"Our first show we played with CULPRIT from Seattle and Mike Varney's band CINEMA. In San Francisco, California we played with SLAYER and METAL CHURCH a lot, QUEENSRYCHE (then called MYTH), SHADOW with Mike from PEARL JAM, RAIL, RANDY HANSEN, STEELER, DIO, GIRLSCOOL, LAAZ ROCKIT, TKO, ANTHRAX, and RAVEN. We were supposed to tour with METALLICA on the "Ride The Lightning" tour. However, our truck got stolen in New York. We also played with lots of local bands, like BONDAGE BOYS in Seattle (featuring FASTER PUSSYCAT's member Taime Down). A funny road story from that time. Once in San Francisco, we played at Bill Grahams 'The Old Waldorf Club' with LAAZ ROCKIT. Danny, our bass player (the cute one of the band) picked up a girlie, which was quite rare as our audience was mainly guys. He was shagging her in Jeff's van with the guitars and amps. He had a girlfriend at home and felt guilty when this happened, so I grabbed the rest of us (seven people or so) and circled around the van singing 'come all ye faithful'. He wasn't too happy with that. That same trip later that night Deens drum tech, called Shawn fell asleep (Deen was a tyrant on his techs, made 'em drive everywhere and work their ass off for no money). After driving twelve hours straight to this gig, setting up the gear to do the gig and tearing it down (we had like eight guitar cabs and six bass cabs and a huge drum kit with lots of cymbals). While being asleep, Deen wrote all kinds of things on his face like 'kill me I'm gay'. He also put big stitches down his cheek, stuff on his forehead. It looked like a real mess, all in permanent ink. He was supposed to meet a friend in a little town about forty miles north at a denny's, so Deen wakes him up, gives him the keys and sends him off to the denny's in redneck California. He gets there and his friend starts laughing and Shawn goes to the bathroom to finds out that he is in need of a complete erasure! The people gave him shit and he was really pissed off, left for Oregon - six hundred miles north. Finally turned around, picked us up and we left for a gig with BLACK 'N BLUE and STEELER; Yngwies first gig with them. I am real close to our old crew. These are the guys I rode and roomed with on the road. Deen took the Pepsi challenge and wrote on Shawn's face a second time that trip outside Yngwies hotel room. They didn't want to go in and party. They stayed outside in the parking lot. Jeff, Danny & Deen wouldn't go in. They weren't real 'friendly' with other bands at the time backstage in the party room. That night we played the country club: Ronnie Dio, Blackie Lawless, Jake E Lee, Chris Holmes, the RATT guys - It was cool."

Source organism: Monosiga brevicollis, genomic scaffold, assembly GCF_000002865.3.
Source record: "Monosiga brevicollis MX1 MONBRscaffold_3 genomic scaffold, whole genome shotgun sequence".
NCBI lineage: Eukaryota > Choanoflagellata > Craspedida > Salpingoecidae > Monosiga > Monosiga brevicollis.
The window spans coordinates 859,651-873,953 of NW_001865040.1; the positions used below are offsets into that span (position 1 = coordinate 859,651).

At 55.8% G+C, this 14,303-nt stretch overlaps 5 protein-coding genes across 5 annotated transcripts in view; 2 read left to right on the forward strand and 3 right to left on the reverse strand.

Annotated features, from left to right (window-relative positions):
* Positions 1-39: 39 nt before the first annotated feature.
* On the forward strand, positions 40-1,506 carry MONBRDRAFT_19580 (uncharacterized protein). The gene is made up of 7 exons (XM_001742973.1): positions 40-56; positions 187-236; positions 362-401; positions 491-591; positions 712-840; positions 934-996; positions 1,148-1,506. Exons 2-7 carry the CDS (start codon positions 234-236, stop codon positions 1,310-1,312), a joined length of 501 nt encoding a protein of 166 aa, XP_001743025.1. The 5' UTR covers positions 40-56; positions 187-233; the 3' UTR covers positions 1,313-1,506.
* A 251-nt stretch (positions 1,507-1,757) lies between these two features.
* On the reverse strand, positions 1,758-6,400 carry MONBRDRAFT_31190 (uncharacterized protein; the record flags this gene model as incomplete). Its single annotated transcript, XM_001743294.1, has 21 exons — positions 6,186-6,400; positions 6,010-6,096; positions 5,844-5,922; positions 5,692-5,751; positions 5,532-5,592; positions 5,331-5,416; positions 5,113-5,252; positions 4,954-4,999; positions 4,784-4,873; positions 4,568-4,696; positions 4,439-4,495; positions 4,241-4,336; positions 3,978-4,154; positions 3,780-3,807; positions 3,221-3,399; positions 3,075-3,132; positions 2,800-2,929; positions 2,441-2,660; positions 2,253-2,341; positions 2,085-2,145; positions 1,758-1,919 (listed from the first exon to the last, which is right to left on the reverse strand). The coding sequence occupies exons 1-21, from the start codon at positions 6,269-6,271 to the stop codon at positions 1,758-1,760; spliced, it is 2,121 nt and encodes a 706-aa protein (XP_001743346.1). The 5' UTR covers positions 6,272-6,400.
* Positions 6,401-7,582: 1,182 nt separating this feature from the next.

"Man's Best Friend" received bad reviews in the European press. Who was responsible for the (almost) poppy sound on the second album? Why did you decide to change styles on this album so extremely?